A high-frequency tag operates much as an old-fashioned crystal-set radio, which requires no battery because it is able to capture enough energy from the received signal. Because the tag is operating beyond the near field, however, data cannot be sent back to the reader using load modulation; instead, radio frequency backscatter must be used: the tag electronics changes the impedance of the antenna, reflecting back some of the incident RF energy to the reader (figure 4). The reader, using a sensitive receiver, decodes the ID of the tag from the pattern of reflections, expressed as a varying amplitude in the received signal. For far field communication, the energy delivered to the tag follows an inverse square law, and the return signal another inverse square law. Thus, the transmit power is attenuated by a 1/d4 law even before considering operational inefficiencies, where d is the separation of the tag and reader—a very rapid decline indeed, but the system can be made to work over a distance of three to four meters.
Modern high-frequency tags, like the microprocessors in PCs, are beneficiaries of Moore’s law. The laws of physics dictate the amount of energy that a reader can transmit to an RFID tag. The amount of energy required to power a digital circuit clocking at a particular frequency, however, has been falling annually as a result of advances in silicon technology that have led to the regular reduction in the size of lithographic features in integrated circuits. This is the same reason that a modern PDA can be operated by a battery, even though it has the same computing power as a mid-80s PC. Thus, every few years, RFID systems can be designed with greater read range, since the tags consume less power when clocked at the same frequency.
In recent years, RFID tag functionality has also become more sophisticated. Today’s tags can accommodate a larger number of bits in the ID code than earlier models could, enabling the creation of billions of tags with unique IDs [EPCglobal specifies tags with 96-bit codes representing 79 billion billon billion (octillion) numbers—although some are redundant because of the inclusion of a checksum code]. RFID readers have also been improved by the development of inexpensive receivers that are capable of detecting the tiny signals a battery-less UHF tag can return, which at distances of three meters registers power levels on the order of a billionth of a milliwatt.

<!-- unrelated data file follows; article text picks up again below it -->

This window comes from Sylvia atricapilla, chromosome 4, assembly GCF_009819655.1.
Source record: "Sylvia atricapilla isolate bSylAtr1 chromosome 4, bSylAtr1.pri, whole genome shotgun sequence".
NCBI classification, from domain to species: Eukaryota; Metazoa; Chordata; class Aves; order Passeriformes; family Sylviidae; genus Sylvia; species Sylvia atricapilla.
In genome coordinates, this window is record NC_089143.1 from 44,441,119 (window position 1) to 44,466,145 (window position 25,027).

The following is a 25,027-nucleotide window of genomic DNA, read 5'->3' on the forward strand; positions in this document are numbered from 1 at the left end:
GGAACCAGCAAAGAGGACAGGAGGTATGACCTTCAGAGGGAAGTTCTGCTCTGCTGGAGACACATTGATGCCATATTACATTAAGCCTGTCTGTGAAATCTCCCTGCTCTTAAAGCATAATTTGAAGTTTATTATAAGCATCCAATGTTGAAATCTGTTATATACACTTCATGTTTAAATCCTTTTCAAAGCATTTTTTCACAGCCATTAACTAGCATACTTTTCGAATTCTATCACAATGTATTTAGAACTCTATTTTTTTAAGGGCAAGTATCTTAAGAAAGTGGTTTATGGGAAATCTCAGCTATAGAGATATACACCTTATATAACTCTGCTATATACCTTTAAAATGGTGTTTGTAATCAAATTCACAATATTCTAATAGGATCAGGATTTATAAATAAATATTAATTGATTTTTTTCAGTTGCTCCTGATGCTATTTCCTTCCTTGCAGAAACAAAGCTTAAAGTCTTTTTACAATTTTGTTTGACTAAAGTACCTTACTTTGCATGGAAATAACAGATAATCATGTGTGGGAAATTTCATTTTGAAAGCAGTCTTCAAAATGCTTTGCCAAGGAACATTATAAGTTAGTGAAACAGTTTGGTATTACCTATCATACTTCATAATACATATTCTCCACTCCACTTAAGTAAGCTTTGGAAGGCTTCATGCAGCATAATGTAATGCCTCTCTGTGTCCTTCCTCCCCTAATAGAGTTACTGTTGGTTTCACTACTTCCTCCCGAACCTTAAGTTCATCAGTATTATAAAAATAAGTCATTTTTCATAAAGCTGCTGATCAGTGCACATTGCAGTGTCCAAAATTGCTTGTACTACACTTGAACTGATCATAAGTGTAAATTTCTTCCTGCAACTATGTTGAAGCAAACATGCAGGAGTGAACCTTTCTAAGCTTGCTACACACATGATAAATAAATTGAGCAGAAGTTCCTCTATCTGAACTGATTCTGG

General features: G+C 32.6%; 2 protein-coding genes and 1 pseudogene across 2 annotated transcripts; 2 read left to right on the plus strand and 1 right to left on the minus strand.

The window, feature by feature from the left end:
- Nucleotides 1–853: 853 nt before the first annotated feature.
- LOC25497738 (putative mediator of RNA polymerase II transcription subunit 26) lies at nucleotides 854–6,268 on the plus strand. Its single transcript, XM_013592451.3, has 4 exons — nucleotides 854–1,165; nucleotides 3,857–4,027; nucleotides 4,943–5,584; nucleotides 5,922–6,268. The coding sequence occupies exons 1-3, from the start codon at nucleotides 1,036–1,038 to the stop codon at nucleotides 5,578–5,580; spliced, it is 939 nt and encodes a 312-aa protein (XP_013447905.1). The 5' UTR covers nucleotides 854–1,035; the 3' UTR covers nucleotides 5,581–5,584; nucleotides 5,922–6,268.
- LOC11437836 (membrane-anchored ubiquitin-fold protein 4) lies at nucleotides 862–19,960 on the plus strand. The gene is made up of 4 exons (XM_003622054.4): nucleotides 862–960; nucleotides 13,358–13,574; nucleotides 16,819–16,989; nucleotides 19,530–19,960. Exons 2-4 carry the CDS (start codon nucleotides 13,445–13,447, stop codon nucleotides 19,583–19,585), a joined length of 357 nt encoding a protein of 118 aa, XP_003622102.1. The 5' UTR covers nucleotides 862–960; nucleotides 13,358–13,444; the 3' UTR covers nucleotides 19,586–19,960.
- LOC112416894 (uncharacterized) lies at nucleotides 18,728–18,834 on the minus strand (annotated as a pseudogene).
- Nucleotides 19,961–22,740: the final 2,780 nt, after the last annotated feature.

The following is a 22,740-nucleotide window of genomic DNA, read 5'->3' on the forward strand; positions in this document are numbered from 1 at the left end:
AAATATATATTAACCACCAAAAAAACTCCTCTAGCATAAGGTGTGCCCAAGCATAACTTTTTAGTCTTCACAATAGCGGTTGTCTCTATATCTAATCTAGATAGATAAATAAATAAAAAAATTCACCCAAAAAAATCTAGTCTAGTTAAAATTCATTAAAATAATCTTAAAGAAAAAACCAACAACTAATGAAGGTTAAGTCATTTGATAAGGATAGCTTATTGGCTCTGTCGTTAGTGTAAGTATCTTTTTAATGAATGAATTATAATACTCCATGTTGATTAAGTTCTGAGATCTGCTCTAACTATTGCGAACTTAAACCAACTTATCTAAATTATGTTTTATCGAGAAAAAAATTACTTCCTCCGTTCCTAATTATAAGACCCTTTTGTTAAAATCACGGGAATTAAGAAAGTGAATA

EXTENDING RFID APPLICATIONS: SENSORS, SECURITY, AND MEMORY
RFID provides a data transport mechanism between a tag and a reader, which can be extended to provide greater utility than returning a simple identification number. The three important extensions of electronic tagging are: sensing the environment, security, and electronic memory.
The addition of a physical sensor to a tag has been an important development, providing the capability for a storeowner to learn something about the conditions a product has experienced in the past, at the time its tag is interrogated. Consider a frozen chicken that is being transported to a store. If the refrigeration of the transporter truck fails on the road, the chicken may well begin to defrost and potentially be contaminated by bacterial growth. By incorporating a temperature-sensitive material into the tag, and electronics that can detect a change in its state (e.g., its electrical resistance might permanently increase), it is possible to determine which of the chickens could be contaminated. Not only is the customer protected in this situation, but some of the product might also be saved if the sensors show critical temperatures were not exceeded, perhaps in a more insulated part of the truck. In this case, it is also a win for the meat company and the retail stores. KSW-Microtec in Germany produces an RFID tag called TempSens (see figure 5) that is based on these principles and is being trialed by a European pharmaceutical company.
Packaging of modern products is frequently associated with tamper-protecting mechanisms to alert a customer if a product has been opened between the factory and time of purchase. In this way, consumers can be warned that something may have been removed from the package, or more seriously, that the product may have been deliberately contaminated. By combining RFID with a switch—perhaps a simple wire attached to the tag and the packaging that is broken when the product is opened—a tag can indicate the suspicious conditions when read at the time of purchase. If the same tagged product has been interrogated earlier by other readers, the read times can be used to determine roughly when the product was tampered with, perhaps leading to the apprehension of the perpetrator. The U.S. Food and Drug Administration has recommended that RFID be considered for the protection of pharmaceutical products.